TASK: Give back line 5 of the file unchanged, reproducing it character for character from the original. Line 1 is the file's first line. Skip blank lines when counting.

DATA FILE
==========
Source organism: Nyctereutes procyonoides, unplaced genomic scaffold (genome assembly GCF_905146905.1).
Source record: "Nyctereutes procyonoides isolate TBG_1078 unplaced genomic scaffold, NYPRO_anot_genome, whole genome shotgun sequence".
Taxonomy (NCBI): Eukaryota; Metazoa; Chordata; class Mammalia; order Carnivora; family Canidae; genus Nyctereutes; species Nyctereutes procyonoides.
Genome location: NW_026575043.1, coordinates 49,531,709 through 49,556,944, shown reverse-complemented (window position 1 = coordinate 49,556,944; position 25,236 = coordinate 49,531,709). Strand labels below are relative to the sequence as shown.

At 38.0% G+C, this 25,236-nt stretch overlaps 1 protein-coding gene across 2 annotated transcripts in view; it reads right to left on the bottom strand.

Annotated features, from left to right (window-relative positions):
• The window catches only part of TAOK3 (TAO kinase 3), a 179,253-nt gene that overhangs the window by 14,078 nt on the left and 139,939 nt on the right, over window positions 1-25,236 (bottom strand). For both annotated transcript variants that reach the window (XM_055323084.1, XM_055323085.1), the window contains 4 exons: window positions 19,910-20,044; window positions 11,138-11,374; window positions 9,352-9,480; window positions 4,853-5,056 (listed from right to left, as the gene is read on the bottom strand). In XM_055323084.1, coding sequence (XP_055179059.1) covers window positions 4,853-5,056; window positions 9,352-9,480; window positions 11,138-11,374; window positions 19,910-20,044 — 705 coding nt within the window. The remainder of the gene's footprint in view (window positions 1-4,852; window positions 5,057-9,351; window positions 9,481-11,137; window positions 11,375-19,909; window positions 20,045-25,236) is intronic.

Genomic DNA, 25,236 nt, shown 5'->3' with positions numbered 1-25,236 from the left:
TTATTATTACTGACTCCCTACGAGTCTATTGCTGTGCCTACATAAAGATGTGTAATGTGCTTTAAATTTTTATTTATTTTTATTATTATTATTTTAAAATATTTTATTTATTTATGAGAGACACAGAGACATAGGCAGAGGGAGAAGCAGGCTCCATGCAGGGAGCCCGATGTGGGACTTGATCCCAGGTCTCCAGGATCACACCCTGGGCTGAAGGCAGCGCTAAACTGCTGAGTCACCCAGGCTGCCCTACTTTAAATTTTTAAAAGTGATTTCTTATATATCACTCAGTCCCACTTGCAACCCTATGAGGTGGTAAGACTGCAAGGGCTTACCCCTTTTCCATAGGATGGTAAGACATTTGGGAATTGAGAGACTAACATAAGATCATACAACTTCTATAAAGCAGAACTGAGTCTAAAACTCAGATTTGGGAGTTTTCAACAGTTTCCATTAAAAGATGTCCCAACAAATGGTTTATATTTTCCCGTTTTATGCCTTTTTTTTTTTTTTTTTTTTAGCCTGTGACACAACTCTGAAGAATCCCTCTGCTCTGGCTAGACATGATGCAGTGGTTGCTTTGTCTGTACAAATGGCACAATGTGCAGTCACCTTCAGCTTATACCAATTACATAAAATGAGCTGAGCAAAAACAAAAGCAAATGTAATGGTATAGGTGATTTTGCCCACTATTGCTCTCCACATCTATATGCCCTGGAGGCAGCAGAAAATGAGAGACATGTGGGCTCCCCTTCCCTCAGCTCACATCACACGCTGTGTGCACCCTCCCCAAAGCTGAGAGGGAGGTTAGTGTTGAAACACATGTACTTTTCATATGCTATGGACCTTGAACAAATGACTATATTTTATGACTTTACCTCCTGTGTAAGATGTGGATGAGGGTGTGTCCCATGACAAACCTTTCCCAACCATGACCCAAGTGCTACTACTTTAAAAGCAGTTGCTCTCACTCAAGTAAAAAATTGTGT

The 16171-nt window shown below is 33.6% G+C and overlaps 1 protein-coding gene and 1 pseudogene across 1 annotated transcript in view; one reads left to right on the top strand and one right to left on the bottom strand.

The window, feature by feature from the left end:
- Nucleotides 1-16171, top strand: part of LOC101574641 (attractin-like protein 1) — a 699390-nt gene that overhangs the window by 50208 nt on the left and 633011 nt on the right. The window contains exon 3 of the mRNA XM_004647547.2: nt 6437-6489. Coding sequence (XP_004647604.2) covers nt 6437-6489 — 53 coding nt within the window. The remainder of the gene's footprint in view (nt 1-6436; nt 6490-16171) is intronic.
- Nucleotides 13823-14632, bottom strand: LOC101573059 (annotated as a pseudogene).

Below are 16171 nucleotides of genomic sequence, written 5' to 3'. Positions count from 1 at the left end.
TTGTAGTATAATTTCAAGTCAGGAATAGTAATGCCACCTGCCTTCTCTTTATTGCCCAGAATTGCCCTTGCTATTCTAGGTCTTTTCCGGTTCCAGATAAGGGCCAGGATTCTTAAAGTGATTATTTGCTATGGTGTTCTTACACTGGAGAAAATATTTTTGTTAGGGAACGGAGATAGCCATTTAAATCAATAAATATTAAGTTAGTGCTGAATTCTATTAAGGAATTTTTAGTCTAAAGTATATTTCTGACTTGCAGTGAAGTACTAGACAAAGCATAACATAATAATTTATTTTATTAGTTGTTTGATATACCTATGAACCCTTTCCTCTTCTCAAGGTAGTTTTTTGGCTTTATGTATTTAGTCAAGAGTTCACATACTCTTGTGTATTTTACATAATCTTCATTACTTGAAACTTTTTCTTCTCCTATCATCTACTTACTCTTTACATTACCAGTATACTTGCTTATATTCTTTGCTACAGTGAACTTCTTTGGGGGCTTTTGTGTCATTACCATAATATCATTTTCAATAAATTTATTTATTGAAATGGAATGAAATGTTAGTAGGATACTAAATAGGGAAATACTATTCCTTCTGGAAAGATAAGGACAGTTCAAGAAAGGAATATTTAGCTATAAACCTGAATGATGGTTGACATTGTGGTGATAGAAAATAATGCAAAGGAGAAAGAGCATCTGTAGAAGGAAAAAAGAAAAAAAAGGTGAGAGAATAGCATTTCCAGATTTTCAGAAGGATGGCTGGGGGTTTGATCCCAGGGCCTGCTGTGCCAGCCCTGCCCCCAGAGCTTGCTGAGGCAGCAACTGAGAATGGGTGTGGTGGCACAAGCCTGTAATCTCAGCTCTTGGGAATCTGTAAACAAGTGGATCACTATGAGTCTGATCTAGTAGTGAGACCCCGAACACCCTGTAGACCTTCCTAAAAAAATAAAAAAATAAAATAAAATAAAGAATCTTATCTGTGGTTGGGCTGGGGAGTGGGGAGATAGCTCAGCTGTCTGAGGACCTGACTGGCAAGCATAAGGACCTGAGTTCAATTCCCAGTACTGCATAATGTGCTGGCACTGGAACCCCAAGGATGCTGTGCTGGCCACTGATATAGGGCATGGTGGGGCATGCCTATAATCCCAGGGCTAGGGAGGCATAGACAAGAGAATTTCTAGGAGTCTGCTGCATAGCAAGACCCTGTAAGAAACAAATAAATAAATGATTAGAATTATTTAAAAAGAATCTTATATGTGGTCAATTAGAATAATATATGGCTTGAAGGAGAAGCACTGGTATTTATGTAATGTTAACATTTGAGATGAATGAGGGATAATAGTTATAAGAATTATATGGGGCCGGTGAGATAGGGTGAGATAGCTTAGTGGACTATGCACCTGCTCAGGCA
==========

At 38.0% G+C, this 25,236-nt stretch overlaps 1 protein-coding gene across 2 annotated transcripts in view; it reads right to left on the bottom strand.